Daniel Prude Case: Grand Jury Will Be Set Up in Rochester Death


New York’s attorney general announced on Saturday that she would set up a grand jury to consider evidence in the death of a Black man in Rochester, N.Y., who suffocated after he had been placed in a hood by police officers and pinned to the ground.

The unusual weekend announcement by the attorney general, Letitia James, signaled a significant ramping up of the response to the March 23 arrest of Daniel Prude, 41, after months of official silence. Mr. Prude’s family in recent days has accused officials of covering up his death to protect the police officers involved.

Mr. Prude went into cardiac arrest during a struggle with officers and died a week later. The county medical examiner labeled his death a homicide caused by complications of asphyxiation in a prone position. But for months, the police in Rochester treated the case as a drug overdose after PCP, or angel dust, was found in his bloodstream.

“The Prude family and the Rochester community have been through great pain and anguish,” Ms. James said in a statement on Saturday. “My office will immediately move to empanel a grand jury as part of our exhaustive investigation into this matter.”

Her office became aware of Mr. Prude’s death in mid-April with the release of the autopsy’s findings, but made no public mention of the case until this week, even as protests erupted nationwide over mistreatment and brutality directed at Black people by the police.

The case came to public attention only on Wednesday, more than five months after Mr. Prude’s death, when his family’s lawyer released body camera footage from the officers involved in detaining Mr. Prude. The footage was obtained through a public records request by the lawyer.

Mr. Prude’s brother, Joe Prude, had accused local authorities this week of failing to investigate the case in order to protect the police. On Saturday night, Mr. Prude said he was pleased by the attorney general’s announcement.

“I am ecstatic about this,” Mr. Prude said, “but right now I’m still waiting on seeing the indictment and them being prosecuted to the full extent of the law.”

Gov. Andrew M. Cuomo said he supported the decision to set up a grand jury. “Justice delayed is justice denied and the people of New York deserve the truth,” Mr. Cuomo said in a statement.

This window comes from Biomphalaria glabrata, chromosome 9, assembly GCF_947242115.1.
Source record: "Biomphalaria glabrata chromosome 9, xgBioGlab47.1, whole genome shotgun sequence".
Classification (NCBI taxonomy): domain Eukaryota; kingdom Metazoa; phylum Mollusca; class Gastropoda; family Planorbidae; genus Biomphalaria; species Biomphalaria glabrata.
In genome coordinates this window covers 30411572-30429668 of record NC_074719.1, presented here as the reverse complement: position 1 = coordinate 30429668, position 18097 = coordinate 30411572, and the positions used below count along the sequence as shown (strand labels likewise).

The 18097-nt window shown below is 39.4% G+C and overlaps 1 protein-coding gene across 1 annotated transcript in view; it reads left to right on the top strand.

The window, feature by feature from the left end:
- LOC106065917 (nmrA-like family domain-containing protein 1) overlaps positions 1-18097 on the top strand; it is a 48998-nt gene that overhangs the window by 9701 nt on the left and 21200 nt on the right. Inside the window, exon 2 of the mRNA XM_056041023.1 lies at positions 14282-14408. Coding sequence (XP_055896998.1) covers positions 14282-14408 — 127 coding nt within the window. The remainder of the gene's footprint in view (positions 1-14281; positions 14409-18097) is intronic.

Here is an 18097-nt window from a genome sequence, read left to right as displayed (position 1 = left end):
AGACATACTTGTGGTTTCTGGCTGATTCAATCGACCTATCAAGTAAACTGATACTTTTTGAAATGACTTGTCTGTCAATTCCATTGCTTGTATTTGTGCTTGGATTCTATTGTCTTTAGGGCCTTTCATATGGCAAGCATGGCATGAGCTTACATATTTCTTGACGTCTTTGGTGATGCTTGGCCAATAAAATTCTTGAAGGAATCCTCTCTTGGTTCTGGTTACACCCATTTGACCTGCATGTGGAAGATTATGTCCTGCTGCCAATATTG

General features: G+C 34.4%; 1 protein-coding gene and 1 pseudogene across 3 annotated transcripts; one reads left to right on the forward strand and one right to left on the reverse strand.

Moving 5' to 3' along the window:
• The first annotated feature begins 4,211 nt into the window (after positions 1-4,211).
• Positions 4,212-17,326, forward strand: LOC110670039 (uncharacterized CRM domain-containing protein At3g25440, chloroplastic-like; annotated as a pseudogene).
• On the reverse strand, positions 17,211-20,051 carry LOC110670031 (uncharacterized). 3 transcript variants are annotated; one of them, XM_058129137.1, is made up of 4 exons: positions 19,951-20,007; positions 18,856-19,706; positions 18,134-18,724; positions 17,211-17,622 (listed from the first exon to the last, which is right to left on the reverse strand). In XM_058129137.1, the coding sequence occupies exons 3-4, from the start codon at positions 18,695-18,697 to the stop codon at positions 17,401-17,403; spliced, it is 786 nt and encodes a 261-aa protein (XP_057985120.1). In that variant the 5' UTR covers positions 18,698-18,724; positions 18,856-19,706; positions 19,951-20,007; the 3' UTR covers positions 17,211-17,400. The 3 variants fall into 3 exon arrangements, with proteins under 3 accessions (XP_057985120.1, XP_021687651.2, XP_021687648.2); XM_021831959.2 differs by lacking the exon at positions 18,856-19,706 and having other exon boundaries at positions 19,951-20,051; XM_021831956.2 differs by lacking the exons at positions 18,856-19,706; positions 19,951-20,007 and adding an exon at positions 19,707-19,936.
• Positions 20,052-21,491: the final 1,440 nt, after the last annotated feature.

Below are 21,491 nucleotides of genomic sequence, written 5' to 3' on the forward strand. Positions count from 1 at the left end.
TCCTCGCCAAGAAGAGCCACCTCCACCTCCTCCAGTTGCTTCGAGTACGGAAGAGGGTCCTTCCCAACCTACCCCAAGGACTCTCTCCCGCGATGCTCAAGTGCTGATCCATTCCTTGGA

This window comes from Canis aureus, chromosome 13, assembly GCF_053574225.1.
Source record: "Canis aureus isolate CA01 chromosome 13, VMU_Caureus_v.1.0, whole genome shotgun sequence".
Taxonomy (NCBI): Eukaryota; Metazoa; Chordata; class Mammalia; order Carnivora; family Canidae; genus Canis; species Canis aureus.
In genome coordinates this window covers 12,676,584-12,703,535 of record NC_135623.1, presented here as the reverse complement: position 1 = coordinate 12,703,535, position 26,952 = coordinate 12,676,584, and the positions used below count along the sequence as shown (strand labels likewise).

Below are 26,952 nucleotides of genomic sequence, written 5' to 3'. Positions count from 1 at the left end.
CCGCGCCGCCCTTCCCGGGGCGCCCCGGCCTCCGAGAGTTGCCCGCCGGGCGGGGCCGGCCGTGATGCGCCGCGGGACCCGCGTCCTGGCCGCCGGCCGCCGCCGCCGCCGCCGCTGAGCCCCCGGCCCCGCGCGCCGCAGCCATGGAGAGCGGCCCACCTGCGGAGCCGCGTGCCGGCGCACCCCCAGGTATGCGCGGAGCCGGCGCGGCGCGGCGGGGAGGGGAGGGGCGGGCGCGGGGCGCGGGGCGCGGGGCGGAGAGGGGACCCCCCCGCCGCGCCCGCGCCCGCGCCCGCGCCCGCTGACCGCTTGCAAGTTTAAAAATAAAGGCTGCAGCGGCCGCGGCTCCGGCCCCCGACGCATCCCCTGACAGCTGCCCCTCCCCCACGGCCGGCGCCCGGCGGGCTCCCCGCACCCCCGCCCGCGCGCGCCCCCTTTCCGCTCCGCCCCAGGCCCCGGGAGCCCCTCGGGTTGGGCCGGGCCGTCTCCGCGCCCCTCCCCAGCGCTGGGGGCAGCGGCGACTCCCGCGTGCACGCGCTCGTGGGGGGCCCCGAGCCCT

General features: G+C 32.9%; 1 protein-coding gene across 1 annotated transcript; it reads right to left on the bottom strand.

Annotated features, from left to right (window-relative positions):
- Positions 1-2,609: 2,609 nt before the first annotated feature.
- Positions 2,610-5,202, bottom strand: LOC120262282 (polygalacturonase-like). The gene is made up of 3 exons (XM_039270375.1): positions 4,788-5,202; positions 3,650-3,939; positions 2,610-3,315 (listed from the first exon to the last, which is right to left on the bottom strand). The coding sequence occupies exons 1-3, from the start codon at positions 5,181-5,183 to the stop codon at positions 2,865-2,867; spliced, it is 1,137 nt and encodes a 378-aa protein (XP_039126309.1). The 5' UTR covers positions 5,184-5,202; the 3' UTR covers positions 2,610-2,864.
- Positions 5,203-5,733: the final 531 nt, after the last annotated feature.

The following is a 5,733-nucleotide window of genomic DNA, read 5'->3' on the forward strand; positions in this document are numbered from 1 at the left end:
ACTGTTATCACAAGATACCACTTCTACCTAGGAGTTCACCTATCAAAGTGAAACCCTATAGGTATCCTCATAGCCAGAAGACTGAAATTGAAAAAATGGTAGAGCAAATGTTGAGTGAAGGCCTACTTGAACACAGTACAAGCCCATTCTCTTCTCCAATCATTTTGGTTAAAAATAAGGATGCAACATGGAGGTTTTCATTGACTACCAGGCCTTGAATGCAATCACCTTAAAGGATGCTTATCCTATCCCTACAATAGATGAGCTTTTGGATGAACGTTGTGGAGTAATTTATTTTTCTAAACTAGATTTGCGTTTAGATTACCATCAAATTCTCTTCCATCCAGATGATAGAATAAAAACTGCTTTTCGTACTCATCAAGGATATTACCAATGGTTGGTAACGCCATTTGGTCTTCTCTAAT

The Rochester police chief has denied that the department covered up Mr. Prude’s death. The seven officers found to be involved in the encounter with Mr. Prude were suspended this week after the release of the videos.

Protesters have taken to the streets of Rochester every night since the release of the body camera footage, and on Friday night, what began as a peaceful rally took a violent turn.

Protesters marching past restaurants overturned tables and threw furniture and bottles as diners scattered. Police officers in riot gear responded with pepper spray and orders to disperse.

Soon after, two cars drove into a crowd of demonstrators, knocking at least two people to the ground. In videos shared on Twitter, the driver of at least one car can be seen spraying demonstrators with an irritant and racing away.

Daniel Prude, who is from Chicago, arrived at his brother’s home in Rochester on March 22, behaving erratically and seemed to be hallucinating. His brother had him hospitalized for an evaluation, but Mr. Prude was sent home hours later.

Early on the morning of March 23, Mr. Prude bolted from his brother’s house, and was found naked in the street shortly after 3 a.m. A group of police officers arrived and handcuffed him without incident, but when Mr. Prude began spitting in the street — as coronavirus cases were rising sharply throughout the state — officers placed a hood over his head.

Mr. Prude became agitated and tried to rise, according to video from the officers’ body cameras. The officers pinned him to the ground, one holding his head to the pavement.

Mr. Prude pleaded to be let up, but seemed to struggle for breath, and his words turned to gurgles, then stopped, according to footage from the officers’ cameras. When paramedics arrived about two minutes after he had been pinned, he had no heartbeat.

They revived him and took him to a hospital, where he later died.

Hours after the encounter with officers, the Rochester police chief, La’Ron Singletary, told Lovely Warren, the mayor of Rochester, that a man in custody had suffered a drug overdose, Ms. Warren said this week.

That police narrative essentially held for months, even as Ms. James’s office began an investigation.

Her office did not announce its involvement in the matter and, according to Rochester officials, told them to keep quiet as well.

On June 4, a top official in Ms. James’s office asked city officials not to release body camera footage so as not to “interfere with the attorney general’s ongoing investigation,” Ms. Warren’s office said this week.

Ms. James’s office has denied that characterization of events.

“There was never a request from the attorney general’s office to the City of Rochester corporation counsel to withhold information about the events surrounding the death of Daniel Prude, plain and simple,” Ms. James’s office said in a statement.

Ms. James’s office has also said it does not routinely comment on investigations into deaths in police custody until they are concluded.

Sarah Maslin Nir contributed reporting.





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